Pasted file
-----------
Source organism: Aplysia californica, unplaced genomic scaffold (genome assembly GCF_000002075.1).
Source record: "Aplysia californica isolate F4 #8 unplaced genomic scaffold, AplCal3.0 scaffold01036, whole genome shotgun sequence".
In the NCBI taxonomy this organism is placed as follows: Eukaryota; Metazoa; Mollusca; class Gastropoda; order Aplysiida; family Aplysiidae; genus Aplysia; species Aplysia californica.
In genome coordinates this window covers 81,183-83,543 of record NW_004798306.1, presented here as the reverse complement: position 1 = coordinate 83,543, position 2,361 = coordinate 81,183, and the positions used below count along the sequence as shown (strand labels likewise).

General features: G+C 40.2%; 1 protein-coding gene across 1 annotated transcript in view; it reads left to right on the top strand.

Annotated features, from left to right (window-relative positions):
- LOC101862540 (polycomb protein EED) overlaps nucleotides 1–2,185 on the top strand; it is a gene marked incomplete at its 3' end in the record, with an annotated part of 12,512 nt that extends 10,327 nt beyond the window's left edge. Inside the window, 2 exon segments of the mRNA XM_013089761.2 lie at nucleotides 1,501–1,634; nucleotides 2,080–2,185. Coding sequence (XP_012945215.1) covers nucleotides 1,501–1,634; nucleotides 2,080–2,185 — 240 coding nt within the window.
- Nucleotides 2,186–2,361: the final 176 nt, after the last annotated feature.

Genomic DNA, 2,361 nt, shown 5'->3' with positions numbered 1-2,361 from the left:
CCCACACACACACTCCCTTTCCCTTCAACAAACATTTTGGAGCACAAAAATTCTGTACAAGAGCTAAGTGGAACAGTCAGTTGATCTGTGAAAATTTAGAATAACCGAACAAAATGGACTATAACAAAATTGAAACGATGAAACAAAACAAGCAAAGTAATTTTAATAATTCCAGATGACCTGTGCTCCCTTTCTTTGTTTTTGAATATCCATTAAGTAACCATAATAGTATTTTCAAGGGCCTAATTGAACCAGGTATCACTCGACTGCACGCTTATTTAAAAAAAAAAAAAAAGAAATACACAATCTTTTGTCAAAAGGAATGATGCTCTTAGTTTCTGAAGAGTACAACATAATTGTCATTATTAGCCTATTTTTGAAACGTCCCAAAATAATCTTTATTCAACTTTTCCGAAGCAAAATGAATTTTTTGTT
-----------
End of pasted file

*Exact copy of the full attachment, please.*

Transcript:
Source organism: Aplysia californica, unplaced genomic scaffold (genome assembly GCF_000002075.1).
Source record: "Aplysia californica isolate F4 #8 unplaced genomic scaffold, AplCal3.0 scaffold01036, whole genome shotgun sequence".
In the NCBI taxonomy this organism is placed as follows: Eukaryota; Metazoa; Mollusca; class Gastropoda; order Aplysiida; family Aplysiidae; genus Aplysia; species Aplysia californica.
In genome coordinates this window covers 81,183-83,543 of record NW_004798306.1, presented here as the reverse complement: position 1 = coordinate 83,543, position 2,361 = coordinate 81,183, and the positions used below count along the sequence as shown (strand labels likewise).

General features: G+C 40.2%; 1 protein-coding gene across 1 annotated transcript in view; it reads left to right on the top strand.

Annotated features, from left to right (window-relative positions):
- LOC101862540 (polycomb protein EED) overlaps nucleotides 1–2,185 on the top strand; it is a gene marked incomplete at its 3' end in the record, with an annotated part of 12,512 nt that extends 10,327 nt beyond the window's left edge. Inside the window, 2 exon segments of the mRNA XM_013089761.2 lie at nucleotides 1,501–1,634; nucleotides 2,080–2,185. Coding sequence (XP_012945215.1) covers nucleotides 1,501–1,634; nucleotides 2,080–2,185 — 240 coding nt within the window.
- Nucleotides 2,186–2,361: the final 176 nt, after the last annotated feature.

Genomic DNA, 2,361 nt, shown 5'->3' with positions numbered 1-2,361 from the left:
CCCACACACACACTCCCTTTCCCTTCAACAAACATTTTGGAGCACAAAAATTCTGTACAAGAGCTAAGTGGAACAGTCAGTTGATCTGTGAAAATTTAGAATAACCGAACAAAATGGACTATAACAAAATTGAAACGATGAAACAAAACAAGCAAAGTAATTTTAATAATTCCAGATGACCTGTGCTCCCTTTCTTTGTTTTTGAATATCCATTAAGTAACCATAATAGTATTTTCAAGGGCCTAATTGAACCAGGTATCACTCGACTGCACGCTTATTTAAAAAAAAAAAAAAAGAAATACACAATCTTTTGTCAAAAGGAATGATGCTCTTAGTTTCTGAAGAGTACAACATAATTGTCATTATTAGCCTATTTTTGAAACGTCCCAAAATAATCTTTATTCAACTTTTCCGAAGCAAAATGAATTTTTTGTT